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The Thin Man

The Complete Thin Man Collection

  • The Thin Man
  • After the Thin Man
  • Another Thin Man
  • Shadow of the Thin Man
  • The Thin Man Goes Home
  • Song of the Thin Man
  • Alias Nick and Nora
  • In 1934, actor William Powell was considered washed up. He'd been acting in Hollywood for two decades, starting out in silent films (usually playing villains) and starring as detective Philo Vance in a series of low-budget, moderately successful B-pictures. While his agent, Myron Selznick, ought to have been able to get Powell signed to MGM — his brother, David, was head of the studio — he couldn't get them to bite. Then MGM director W.S. "Woody" Van Dyke read Dashiell Hammett's novel "The Thin Man" and lobbied for Powell to play detective Nick Charles, with Powell's recent co-star Myrna Loy as his wife. While the two had exhibited some nice on-screen chemistry in the Clark Gable film Manhattan Melodrama (1934), it was really Loy and Powell's bantering, bickering off-screen friendship that convinced Van Dyke that the pair would be perfect to play the witty Nick and Nora. MGM was unenthusiastic — Loy, with over 80 films under her belt, was also considered a second-tier, journeyman actress, having been loaned out to every studio in town — but they struck a deal with the director that he could make the film so long as it was fast and it was cheap. With a B-movie budget and a shooting schedule of about two weeks (reports vary from 12 to 18 days), Van Dyke (who was known as "One-Shot Woody") turned Hammett's mystery into a sophisticated screwball caper, toning down the mystery angle while playing up the Charles' barbs and turning out a film that was wildly popular with critics and audiences. It spawned five sequels, revitalized Loy and Powell's careers, and earned Academy Award nominations for Best Picture, Best Actor, Best Director, and Best Adapted Screenplay.

    The disappearance of a wealthy inventor (Edward Ellis) who may be responsible for a series of murders catches the interest of high-flying millionaires Nick and Nora Charles (Powell and Loy). Nick, we learn, is a retired detective, and the money is all Nora's, although he's more than happy to help her spend it. Though he's committed to his new life of luxury and determined to avoid the stink of actual work, Nora thinks watching him solve a crime would be fun — so, after the inventor's daughter (Maureen O'Sullivan) brings the problem to Nick, he reluctantly takes the case. The plot is secondary, however, to the character interaction between the boozy Nick, whom we first meet while he's instructing a group of bartenders on the finer points of mixing a martini ("Always have rhythm in your shaking. Now, a Manhattan you shake to a foxtrot. A Bronx, to two-step time. A dry martini you always shake to waltz time.") and the variety of mugs, thugs and ex-cons he and Nora encounter while chasing down clues. With their terrier Asta in tow, the pair drink, dance, and take loving shots at each other (Nora: "Pretty girl." Nick: "Yes, she's a very nice type." Nora: "You've got types?" Nick: "Only you, darling. Lanky brunettes with wicked jaws"). The Thin Man ends with what would become the series' signature resolution (and which would inspire decades of imitation), with Nick gathering all the suspects together, laying out the clues, and tricking the murderer into 'fessing up.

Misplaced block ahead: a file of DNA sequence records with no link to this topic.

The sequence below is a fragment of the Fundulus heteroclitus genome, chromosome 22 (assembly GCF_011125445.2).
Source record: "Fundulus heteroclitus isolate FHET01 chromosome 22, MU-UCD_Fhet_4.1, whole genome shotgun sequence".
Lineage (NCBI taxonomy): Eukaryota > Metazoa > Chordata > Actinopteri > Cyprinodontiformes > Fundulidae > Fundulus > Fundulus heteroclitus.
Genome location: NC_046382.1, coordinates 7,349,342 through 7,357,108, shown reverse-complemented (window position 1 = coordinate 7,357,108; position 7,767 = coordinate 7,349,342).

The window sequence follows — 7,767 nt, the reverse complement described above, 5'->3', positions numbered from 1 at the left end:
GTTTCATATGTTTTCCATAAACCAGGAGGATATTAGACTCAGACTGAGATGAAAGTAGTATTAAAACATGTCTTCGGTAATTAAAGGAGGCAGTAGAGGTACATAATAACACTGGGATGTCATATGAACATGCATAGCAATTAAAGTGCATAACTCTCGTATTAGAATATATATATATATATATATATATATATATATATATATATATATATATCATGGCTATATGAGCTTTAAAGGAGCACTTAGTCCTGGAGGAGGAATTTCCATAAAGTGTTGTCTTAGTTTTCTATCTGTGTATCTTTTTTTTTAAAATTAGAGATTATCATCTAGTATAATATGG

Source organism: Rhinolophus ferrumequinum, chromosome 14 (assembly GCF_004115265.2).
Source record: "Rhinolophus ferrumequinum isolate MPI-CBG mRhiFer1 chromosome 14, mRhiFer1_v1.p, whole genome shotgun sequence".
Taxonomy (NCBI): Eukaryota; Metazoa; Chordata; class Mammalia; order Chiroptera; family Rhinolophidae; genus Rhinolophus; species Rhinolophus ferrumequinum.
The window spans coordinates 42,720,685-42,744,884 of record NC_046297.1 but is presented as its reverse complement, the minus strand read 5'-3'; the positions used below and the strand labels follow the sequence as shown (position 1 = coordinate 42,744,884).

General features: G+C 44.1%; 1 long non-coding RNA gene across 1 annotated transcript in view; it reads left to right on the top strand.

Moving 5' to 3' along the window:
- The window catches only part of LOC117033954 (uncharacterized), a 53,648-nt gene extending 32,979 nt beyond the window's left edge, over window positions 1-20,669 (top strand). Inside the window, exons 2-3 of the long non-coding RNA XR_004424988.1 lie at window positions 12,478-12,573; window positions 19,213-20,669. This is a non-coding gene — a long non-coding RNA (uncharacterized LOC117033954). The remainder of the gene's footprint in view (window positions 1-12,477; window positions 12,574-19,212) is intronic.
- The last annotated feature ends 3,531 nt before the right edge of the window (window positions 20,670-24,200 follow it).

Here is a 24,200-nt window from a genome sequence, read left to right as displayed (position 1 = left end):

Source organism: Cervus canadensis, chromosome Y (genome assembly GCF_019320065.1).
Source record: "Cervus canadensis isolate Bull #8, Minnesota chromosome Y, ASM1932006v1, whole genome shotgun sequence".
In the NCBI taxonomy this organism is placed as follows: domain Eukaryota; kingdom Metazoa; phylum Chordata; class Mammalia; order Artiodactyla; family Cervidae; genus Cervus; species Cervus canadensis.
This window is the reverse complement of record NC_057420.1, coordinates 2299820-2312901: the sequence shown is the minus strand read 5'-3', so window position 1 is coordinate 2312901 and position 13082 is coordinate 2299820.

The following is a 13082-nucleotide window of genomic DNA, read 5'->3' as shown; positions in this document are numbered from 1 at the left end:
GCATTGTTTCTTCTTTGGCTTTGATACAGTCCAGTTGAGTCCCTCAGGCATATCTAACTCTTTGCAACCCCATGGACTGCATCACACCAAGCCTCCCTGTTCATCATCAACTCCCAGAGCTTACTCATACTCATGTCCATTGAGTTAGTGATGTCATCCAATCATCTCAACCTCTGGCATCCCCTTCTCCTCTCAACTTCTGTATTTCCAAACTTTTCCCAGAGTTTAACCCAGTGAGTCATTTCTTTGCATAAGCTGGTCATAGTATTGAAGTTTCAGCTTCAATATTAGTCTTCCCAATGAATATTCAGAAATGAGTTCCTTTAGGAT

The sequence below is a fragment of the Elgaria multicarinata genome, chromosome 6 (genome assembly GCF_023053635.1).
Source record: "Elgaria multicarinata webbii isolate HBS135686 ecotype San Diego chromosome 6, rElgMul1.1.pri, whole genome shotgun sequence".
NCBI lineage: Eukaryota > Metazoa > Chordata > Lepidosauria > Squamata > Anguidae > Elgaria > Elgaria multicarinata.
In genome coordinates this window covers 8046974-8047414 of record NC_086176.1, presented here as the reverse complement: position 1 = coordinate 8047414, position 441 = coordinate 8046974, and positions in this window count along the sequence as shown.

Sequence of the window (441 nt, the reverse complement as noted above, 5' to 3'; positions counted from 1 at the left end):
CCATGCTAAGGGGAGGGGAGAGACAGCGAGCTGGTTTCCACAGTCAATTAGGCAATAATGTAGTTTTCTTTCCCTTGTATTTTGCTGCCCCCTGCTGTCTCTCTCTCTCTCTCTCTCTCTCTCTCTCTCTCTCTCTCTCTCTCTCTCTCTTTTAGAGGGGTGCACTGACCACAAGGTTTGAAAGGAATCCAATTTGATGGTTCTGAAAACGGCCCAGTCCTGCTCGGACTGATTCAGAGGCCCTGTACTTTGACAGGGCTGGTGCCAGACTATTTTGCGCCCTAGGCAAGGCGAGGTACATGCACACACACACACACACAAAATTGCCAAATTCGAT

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    For Depression-era audiences, the glamour, the wit, and even the comfortable predictability of movie plots were a much-needed break from reality, and The Thin Man delivers the same pleasures today. Part of the fun is just watching two actors have such a wonderful time playing against each other — between their off-screen friendship, the sparkling script, and the seat-of-the-pants shooting schedule, there's a breezy joy to The Thin Man that's rare in films. It's also a surprisingly unique combination of screwball comedy and proto-noir and, while it certainly introduced a level of humor to the genre that continued from that point on, one wonders why the formula was never really duplicated — although the bantering-sleuth-couple conceit was reborn in 1970s and '80s television with "McMillan and Wife," "Hart to Hart," "Remington Steele," and "Moonlighting." What those shows lacked in comparative sophistication, they also lacked in alcohol consumption — we will never again see movie icons swill booze with the conviction of Nick and Nora, who seemingly mixed cocktails as soon as they woke up in the morning and continued non-stop until that last nightcap before bed. If only we could all be so witty as our livers slowly pickle.

    Warner Home Video's DVD release of The Thin Man, which joins the seven-disc "Thin Man Collection," varies in picture quality throughout, from very good to merely so-so. Mostly very clean but not remastered, the full-frame transfer (1.33:1 OAR) is very soft, with the contrast nicely boosted. Given the age of the film, it looks pretty good on DVD with little in the way of specks or scratches, although the scenes toward the end of the film are in worse shape than at the beginning. The monaural Dolby Digital audio is acceptable as well, given that they were working with recording equipment from the earliest days of talkies — it's very clean and clear. Vintage supplements, including cartoons and shorts, are scattered throughout the seven-disc collection, but The Thin Man only offers the feature film and the theatrical trailers for all six titles in the series. Keep-case.
    —Dawn Taylor

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